“Yes, he was shot from the helicopter as I tried to escape,” I said. “There was nothing at that point I could do for Charlotte and James. I figured if I cleared the area, they would be able to use the sled to exit territorial waters and we could pick them up later. We haven’t found them, and we don’t think the Iranians have them either. The Navy is continuing the search.”

“There’s still a chance?”

“There’s always a chance, sir, but it’s a slim one. If anyone could keep them alive, James could.” I thought of something else. “Their marriage needs to be registered as well. James had no remaining family, so all his assets will go to her, and from her to you. The paperwork should be arriving shortly. We also have to close out the contract we have with your company.”

“I can’t think about money right now.” He got up and jumped off the boat. “I have to go,” he said. “I have to be there to search for her.”

I jumped back to the docks and followed him. “I understand you want to be there, but the search will be called off before you can arrive,” I said. “My boat is gone, the operation is over. It may be weeks before we have an asset in that area again.”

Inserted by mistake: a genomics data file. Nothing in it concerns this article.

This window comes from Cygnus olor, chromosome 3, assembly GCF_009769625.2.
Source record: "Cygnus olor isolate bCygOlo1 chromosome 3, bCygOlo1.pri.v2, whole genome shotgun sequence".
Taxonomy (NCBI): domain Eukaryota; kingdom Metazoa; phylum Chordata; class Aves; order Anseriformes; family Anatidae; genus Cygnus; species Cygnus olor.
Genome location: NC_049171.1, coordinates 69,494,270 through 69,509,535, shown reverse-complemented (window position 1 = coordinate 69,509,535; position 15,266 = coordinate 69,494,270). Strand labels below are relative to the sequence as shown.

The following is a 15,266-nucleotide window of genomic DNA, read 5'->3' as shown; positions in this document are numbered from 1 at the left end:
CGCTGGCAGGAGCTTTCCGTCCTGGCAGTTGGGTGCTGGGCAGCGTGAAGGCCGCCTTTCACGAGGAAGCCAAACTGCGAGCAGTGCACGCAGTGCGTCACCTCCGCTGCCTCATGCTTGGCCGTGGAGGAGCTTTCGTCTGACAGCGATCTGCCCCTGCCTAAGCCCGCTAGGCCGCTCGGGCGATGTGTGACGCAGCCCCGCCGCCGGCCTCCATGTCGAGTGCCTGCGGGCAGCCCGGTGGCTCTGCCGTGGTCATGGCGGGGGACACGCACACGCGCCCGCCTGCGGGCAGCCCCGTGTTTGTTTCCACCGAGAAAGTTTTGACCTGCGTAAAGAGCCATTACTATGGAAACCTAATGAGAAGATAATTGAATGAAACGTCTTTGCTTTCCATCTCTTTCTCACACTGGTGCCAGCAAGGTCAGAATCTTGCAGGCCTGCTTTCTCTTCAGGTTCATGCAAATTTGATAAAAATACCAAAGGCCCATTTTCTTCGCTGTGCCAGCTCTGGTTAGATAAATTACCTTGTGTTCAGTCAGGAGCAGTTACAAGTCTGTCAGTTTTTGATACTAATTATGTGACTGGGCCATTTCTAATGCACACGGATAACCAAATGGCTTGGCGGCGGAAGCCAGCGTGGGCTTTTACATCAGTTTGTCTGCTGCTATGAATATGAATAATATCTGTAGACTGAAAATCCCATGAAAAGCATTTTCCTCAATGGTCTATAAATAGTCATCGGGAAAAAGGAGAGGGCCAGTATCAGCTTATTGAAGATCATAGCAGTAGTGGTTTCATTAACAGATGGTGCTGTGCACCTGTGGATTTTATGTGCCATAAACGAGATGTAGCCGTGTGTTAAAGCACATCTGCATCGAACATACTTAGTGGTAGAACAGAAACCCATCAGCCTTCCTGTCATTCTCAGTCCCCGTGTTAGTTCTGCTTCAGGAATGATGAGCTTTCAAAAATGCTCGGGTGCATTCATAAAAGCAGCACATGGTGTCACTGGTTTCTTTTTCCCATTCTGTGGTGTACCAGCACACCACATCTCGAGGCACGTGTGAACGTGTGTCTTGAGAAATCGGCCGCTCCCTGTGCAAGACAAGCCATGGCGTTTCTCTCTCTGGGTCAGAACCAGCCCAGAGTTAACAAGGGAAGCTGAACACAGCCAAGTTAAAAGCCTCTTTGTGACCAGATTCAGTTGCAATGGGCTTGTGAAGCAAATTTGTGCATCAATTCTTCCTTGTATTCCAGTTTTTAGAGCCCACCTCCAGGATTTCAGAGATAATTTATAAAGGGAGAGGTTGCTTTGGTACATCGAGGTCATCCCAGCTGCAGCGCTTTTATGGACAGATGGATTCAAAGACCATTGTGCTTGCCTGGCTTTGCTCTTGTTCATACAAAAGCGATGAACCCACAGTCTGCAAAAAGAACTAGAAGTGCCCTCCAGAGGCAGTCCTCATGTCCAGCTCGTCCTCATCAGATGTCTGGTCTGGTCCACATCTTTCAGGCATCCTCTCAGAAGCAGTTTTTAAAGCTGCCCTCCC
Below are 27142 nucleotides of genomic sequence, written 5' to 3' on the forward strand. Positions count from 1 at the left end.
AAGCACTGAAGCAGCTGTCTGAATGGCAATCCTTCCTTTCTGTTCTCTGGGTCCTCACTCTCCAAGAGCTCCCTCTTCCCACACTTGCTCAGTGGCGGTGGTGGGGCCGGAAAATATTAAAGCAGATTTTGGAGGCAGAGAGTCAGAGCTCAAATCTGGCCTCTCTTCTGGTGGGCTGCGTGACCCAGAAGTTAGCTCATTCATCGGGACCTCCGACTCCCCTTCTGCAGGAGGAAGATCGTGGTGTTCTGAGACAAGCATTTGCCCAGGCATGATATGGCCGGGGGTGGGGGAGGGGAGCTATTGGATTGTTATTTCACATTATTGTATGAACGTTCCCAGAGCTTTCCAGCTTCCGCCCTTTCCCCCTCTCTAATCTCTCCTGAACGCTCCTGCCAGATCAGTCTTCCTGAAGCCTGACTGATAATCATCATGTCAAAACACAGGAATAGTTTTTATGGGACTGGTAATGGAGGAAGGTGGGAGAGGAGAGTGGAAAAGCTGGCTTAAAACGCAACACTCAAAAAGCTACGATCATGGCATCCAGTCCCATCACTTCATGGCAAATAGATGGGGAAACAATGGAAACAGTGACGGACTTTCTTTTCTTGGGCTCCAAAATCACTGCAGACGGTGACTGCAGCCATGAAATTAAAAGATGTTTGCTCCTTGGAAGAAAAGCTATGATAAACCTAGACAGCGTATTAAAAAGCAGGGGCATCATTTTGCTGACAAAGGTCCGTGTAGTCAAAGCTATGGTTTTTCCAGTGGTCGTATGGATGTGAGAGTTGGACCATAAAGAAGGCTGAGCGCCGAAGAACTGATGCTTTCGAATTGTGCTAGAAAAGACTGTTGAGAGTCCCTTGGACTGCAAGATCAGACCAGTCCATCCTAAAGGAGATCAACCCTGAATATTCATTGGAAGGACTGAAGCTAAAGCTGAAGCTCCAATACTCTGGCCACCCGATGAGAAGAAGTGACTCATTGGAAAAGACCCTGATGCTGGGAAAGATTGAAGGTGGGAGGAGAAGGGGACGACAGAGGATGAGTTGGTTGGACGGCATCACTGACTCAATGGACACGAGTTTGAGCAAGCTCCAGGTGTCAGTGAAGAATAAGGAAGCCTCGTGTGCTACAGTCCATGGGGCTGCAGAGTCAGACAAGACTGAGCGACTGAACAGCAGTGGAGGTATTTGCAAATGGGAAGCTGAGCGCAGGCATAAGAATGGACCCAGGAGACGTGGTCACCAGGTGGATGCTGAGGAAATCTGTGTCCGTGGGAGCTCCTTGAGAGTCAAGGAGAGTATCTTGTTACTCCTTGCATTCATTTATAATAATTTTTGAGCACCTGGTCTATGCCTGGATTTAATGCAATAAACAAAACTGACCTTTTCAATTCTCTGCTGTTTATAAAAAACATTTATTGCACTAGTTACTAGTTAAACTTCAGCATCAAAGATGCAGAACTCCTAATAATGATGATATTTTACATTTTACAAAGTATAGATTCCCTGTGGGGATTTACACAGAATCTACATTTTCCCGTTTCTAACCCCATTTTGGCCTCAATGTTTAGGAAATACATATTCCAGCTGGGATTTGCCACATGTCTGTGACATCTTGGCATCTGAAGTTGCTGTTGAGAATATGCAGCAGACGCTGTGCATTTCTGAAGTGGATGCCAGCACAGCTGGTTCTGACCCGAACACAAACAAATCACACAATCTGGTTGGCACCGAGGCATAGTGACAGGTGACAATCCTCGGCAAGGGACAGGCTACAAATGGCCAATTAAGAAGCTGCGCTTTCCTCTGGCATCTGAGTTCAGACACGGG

He turned to me and grabbed my shoulder. “I need to be there. If this becomes a recovery mission, I want to be part of it.”

I nodded my head, I could understand what he was doing. His only daughter was missing, presumed dead, probably lying on the seafloor. He wanted to bury her properly. “I will be in touch,” I said. “We haven’t said anything to the Iranians about her. It would be better if she was reported missing in the Gulf of Mexico instead of the Persian Gulf, and I’ll need your help with that.”

“I’m supposed to be heading out to the Piper Kilo rig tonight. I’ll need your help, it would be best if we called it a diving accident.”

“What do you need?” We hatched the plan over dinner, and at midnight I made the call to the Coast Guard. Charlotte Courtois was reported missing after becoming separated from her dive partner and not returning to the surface. The search continued for a day, but in the thousand-foot waters of the Gulf, there was no chance of recovery.

Two days later, the church was packed with friends to pay their last respects to Charlotte. We left for the Persian Gulf that night.